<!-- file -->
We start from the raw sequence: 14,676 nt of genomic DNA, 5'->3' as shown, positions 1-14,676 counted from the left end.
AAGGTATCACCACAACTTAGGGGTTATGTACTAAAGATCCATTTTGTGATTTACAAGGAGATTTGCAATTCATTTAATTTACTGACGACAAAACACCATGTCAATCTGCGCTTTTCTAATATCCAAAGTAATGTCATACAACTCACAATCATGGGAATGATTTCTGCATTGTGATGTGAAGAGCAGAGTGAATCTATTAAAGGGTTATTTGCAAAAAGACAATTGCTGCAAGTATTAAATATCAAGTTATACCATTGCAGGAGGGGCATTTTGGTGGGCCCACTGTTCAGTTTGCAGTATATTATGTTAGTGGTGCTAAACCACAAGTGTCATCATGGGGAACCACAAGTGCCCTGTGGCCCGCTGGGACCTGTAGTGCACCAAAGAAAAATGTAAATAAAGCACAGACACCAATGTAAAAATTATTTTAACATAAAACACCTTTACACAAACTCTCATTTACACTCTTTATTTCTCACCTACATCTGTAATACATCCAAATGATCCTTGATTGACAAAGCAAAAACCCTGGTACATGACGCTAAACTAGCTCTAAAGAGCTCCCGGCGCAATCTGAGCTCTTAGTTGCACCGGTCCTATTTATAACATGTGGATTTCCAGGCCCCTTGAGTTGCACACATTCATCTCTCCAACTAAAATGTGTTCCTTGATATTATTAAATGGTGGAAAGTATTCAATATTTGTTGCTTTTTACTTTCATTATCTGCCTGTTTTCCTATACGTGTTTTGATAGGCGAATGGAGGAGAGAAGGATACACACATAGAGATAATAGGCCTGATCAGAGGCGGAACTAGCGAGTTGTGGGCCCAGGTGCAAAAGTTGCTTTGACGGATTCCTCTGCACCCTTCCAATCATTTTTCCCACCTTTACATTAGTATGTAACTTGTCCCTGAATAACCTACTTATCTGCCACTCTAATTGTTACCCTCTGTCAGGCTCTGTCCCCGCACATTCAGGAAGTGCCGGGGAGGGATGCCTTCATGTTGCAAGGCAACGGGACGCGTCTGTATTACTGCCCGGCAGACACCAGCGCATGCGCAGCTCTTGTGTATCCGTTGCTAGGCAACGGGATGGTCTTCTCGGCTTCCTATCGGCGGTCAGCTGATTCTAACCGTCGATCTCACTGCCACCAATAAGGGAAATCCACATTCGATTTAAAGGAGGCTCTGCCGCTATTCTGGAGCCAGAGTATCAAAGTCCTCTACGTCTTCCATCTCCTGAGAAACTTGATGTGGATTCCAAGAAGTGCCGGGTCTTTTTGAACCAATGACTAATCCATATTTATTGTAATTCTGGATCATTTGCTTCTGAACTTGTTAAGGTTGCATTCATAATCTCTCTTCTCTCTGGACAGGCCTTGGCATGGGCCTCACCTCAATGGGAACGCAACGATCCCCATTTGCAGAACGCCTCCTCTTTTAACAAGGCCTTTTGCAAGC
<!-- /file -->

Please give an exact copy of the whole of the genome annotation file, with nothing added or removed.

We start from the raw sequence: 14,676 nt of genomic DNA, 5'->3' as shown, positions 1-14,676 counted from the left end.
AAGGTATCACCACAACTTAGGGGTTATGTACTAAAGATCCATTTTGTGATTTACAAGGAGATTTGCAATTCATTTAATTTACTGACGACAAAACACCATGTCAATCTGCGCTTTTCTAATATCCAAAGTAATGTCATACAACTCACAATCATGGGAATGATTTCTGCATTGTGATGTGAAGAGCAGAGTGAATCTATTAAAGGGTTATTTGCAAAAAGACAATTGCTGCAAGTATTAAATATCAAGTTATACCATTGCAGGAGGGGCATTTTGGTGGGCCCACTGTTCAGTTTGCAGTATATTATGTTAGTGGTGCTAAACCACAAGTGTCATCATGGGGAACCACAAGTGCCCTGTGGCCCGCTGGGACCTGTAGTGCACCAAAGAAAAATGTAAATAAAGCACAGACACCAATGTAAAAATTATTTTAACATAAAACACCTTTACACAAACTCTCATTTACACTCTTTATTTCTCACCTACATCTGTAATACATCCAAATGATCCTTGATTGACAAAGCAAAAACCCTGGTACATGACGCTAAACTAGCTCTAAAGAGCTCCCGGCGCAATCTGAGCTCTTAGTTGCACCGGTCCTATTTATAACATGTGGATTTCCAGGCCCCTTGAGTTGCACACATTCATCTCTCCAACTAAAATGTGTTCCTTGATATTATTAAATGGTGGAAAGTATTCAATATTTGTTGCTTTTTACTTTCATTATCTGCCTGTTTTCCTATACGTGTTTTGATAGGCGAATGGAGGAGAGAAGGATACACACATAGAGATAATAGGCCTGATCAGAGGCGGAACTAGCGAGTTGTGGGCCCAGGTGCAAAAGTTGCTTTGACGGATTCCTCTGCACCCTTCCAATCATTTTTCCCACCTTTACATTAGTATGTAACTTGTCCCTGAATAACCTACTTATCTGCCACTCTAATTGTTACCCTCTGTCAGGCTCTGTCCCCGCACATTCAGGAAGTGCCGGGGAGGGATGCCTTCATGTTGCAAGGCAACGGGACGCGTCTGTATTACTGCCCGGCAGACACCAGCGCATGCGCAGCTCTTGTGTATCCGTTGCTAGGCAACGGGATGGTCTTCTCGGCTTCCTATCGGCGGTCAGCTGATTCTAACCGTCGATCTCACTGCCACCAATAAGGGAAATCCACATTCGATTTAAAGGAGGCTCTGCCGCTATTCTGGAGCCAGAGTATCAAAGTCCTCTACGTCTTCCATCTCCTGAGAAACTTGATGTGGATTCCAAGAAGTGCCGGGTCTTTTTGAACCAATGACTAATCCATATTTATTGTAATTCTGGATCATTTGCTTCTGAACTTGTTAAGGTTGCATTCATAATCTCTCTTCTCTCTGGACAGGCCTTGGCATGGGCCTCACCTCAATGGGAACGCAACGATCCCCATTTGCAGAACGCCTCCTCTTTTAACAAGGCCTTTTGCAAGC